With the Giants facing elimination, Barry Zito didn’t inspire much confidence coming into his start in Game 5 tonight. However, he turned in the best performance by a Giants’ starting pitcher this postseason while keeping his team’s season alive.
Zito limited to Cardinals to six hits over 7 2/3 shutout innings tonight as part of a 5-0 victory. The win means there will be a Game 6 on Sunday night back in San Francisco.
Despite topping out at just 86 mph, Zito struck out six and walked one (intentional) while throwing a season-high 115 pitches. The intentional walk came at a critical point in the game in the second inning, as it loaded the bases for opposing pitcher Lance Lynn, who grounded into an inning-ending double play. The southpaw was the beneficiary of some excellent defense and home plate umpire Ted Barrett gave him the edge on a few pitches, but this was a mighty impressive performance from an unexpected source.
The Giants chased Lance Lynn in the fourth inning by scoring four runs. The rally was capped by Zito (who else?), who dropped down a bunt and beat it out for a hit to drive in a run. Pablo Sandoval added a solo home run in the eighth inning, his second home run in as many days, for some extra insurance.
Many were ready to write the Giants off after Game 4 last night, but this series is suddenly far from finished. Ryan Vogelsong is lined up to start for the Giants in Game 6 on Sunday while the Cardinals will counter with Chris Carpenter. If there’s a Game 7 on Monday, it will be Matt Cain against Kyle Lohse.
The Kansas City Star has covered the death of Yordano Ventura and its aftermath in a thorough, thoughtful, respectful and admirable fashion and it has all been compelling to read, even if it’s often been difficult to read. Their latest story may be the most difficult, though it is nonetheless essential.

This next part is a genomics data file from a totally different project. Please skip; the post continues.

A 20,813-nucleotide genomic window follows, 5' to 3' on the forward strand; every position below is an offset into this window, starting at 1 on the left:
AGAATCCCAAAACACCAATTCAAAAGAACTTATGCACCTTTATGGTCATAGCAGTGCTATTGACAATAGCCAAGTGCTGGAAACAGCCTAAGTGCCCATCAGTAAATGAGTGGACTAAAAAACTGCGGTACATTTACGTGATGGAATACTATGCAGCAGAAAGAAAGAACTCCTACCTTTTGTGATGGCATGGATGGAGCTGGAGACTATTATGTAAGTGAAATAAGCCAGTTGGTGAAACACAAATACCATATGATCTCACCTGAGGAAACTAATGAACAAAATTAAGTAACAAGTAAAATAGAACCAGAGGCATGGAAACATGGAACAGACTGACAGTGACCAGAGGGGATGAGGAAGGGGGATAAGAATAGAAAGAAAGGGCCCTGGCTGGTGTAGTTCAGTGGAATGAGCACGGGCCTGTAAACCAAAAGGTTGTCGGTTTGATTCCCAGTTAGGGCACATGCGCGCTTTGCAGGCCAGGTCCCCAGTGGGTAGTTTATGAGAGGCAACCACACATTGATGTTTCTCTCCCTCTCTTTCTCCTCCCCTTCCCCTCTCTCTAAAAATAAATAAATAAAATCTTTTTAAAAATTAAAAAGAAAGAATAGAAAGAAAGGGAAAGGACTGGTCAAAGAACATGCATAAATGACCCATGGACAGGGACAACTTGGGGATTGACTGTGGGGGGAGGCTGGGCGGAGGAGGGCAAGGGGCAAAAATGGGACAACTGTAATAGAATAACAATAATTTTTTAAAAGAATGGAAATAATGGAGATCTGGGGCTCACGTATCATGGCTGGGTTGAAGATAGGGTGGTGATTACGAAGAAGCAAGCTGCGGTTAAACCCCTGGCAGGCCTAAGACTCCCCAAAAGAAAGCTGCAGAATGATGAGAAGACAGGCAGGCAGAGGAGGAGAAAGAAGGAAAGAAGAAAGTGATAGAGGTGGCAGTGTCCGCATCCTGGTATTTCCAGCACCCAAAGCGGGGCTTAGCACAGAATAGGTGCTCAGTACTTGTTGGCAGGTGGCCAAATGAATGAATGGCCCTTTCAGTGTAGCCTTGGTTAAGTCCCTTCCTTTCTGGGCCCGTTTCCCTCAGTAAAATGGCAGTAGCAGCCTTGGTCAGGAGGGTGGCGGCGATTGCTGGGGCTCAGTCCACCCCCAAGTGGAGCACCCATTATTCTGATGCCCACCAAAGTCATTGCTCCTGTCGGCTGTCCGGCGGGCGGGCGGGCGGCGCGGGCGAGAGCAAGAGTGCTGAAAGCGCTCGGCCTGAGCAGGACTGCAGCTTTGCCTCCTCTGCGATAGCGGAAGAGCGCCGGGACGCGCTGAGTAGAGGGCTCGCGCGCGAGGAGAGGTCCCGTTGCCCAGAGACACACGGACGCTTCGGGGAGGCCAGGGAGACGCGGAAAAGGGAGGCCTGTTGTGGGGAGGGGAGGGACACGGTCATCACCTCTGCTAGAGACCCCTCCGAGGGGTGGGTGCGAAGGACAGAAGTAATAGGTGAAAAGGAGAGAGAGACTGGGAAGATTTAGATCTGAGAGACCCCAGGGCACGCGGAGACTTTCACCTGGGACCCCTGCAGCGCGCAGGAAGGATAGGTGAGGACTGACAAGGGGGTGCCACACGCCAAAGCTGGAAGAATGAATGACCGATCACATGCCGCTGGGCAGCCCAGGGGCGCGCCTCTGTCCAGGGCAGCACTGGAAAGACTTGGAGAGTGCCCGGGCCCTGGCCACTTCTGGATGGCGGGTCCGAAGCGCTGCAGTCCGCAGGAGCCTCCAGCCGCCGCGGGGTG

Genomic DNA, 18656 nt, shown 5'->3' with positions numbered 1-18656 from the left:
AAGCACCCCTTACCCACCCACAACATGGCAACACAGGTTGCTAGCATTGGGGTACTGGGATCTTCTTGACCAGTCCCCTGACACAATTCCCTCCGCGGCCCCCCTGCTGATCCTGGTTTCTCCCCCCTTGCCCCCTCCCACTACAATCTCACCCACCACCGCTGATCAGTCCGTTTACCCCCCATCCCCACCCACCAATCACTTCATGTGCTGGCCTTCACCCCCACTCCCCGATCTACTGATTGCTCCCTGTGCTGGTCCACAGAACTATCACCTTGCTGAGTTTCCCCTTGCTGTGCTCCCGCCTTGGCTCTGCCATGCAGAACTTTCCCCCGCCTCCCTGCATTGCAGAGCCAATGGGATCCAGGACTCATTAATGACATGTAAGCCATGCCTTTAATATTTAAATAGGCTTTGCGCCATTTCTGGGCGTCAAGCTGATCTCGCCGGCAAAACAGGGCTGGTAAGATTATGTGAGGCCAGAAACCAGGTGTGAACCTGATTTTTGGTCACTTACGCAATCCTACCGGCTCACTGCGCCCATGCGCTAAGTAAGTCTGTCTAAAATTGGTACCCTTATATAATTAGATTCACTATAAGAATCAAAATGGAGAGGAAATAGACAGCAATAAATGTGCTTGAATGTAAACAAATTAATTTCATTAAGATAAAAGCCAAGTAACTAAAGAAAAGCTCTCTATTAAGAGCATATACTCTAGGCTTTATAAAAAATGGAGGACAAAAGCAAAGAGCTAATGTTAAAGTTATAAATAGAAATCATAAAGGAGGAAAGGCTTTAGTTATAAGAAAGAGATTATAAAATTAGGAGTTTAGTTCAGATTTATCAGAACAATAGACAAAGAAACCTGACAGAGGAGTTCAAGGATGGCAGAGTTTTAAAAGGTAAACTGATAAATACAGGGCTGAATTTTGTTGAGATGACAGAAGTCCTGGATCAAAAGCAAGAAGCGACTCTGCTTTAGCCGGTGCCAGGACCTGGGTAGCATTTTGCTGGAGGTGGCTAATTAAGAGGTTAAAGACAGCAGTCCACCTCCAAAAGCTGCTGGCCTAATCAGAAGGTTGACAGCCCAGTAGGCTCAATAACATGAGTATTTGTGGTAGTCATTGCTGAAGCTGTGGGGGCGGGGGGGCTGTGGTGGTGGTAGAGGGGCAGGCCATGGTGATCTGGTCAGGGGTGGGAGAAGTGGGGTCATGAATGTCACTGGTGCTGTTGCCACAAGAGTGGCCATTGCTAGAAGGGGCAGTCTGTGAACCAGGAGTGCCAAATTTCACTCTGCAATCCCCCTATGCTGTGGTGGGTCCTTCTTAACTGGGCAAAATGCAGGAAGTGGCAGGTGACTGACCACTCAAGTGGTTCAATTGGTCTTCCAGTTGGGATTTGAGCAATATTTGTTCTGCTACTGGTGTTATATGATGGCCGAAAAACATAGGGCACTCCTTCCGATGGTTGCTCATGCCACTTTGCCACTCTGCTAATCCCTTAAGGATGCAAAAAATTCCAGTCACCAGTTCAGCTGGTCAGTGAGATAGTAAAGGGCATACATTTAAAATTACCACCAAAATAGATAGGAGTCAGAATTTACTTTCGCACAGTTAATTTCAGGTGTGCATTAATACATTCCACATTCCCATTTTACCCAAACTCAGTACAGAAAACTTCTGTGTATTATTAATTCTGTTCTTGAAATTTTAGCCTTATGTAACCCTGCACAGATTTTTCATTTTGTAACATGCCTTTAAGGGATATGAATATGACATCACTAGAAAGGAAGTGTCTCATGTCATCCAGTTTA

It covers the final year of Ventura’s life which, sadly, was tumultuous. He had become estranged from his family. He was married to a woman who, at the time of the ceremony, was still married to her first husband and whose family, allegedly, later made threats against Ventura that we’re only now learning about. This includes allegations of armed men accosting Ventura at his home near the Royals spring training facility a year ago. An incident which led to him missing time due to “flulike symptoms,” but which, in reality, caused him considerable mental distress. He was again threatened, it is claimed, in Kansas City during the season. There is also an allegation that Ventura attempted suicide via an overdose of Benadryl, though that is disputed.
Beyond that, there is an arc to the end of Ventura’s life which sounds unfortunately familiar. It’s a story of a young man whose life changed dramatically in a very, very short period of time and who struggled at times to process the changes. Were it not for a fateful drive on a dark and winding road one night in late January, they all could’ve been things that, as his career matured, he could look back on as learning experiences. Now that he’s gone, however, they form the final, tragic chapter.
Ken Rosenthal of FOX Sports reports that the Royals and first baseman Eric Hosmer have discussed a long-term contract extension. However, Hosmer also indicated that he will head into free agency if a deal is not consummated by Opening Day.
Hosmer, 27, avoided arbitration with the Royals last month, agreeing to a $12.25 million salary for the 2017 season. He is one of four key Royals players who can become a free agent after the season along with Mike Moustakas, Alcides Escobar, and Lorenzo Cain. If Hosmer does reach free agency, he would arguably be the top free agent first baseman.
Hosmer finished the past season hitting .266/.328/.433 with 25 home runs and 104 RBI while making his first All-Star team.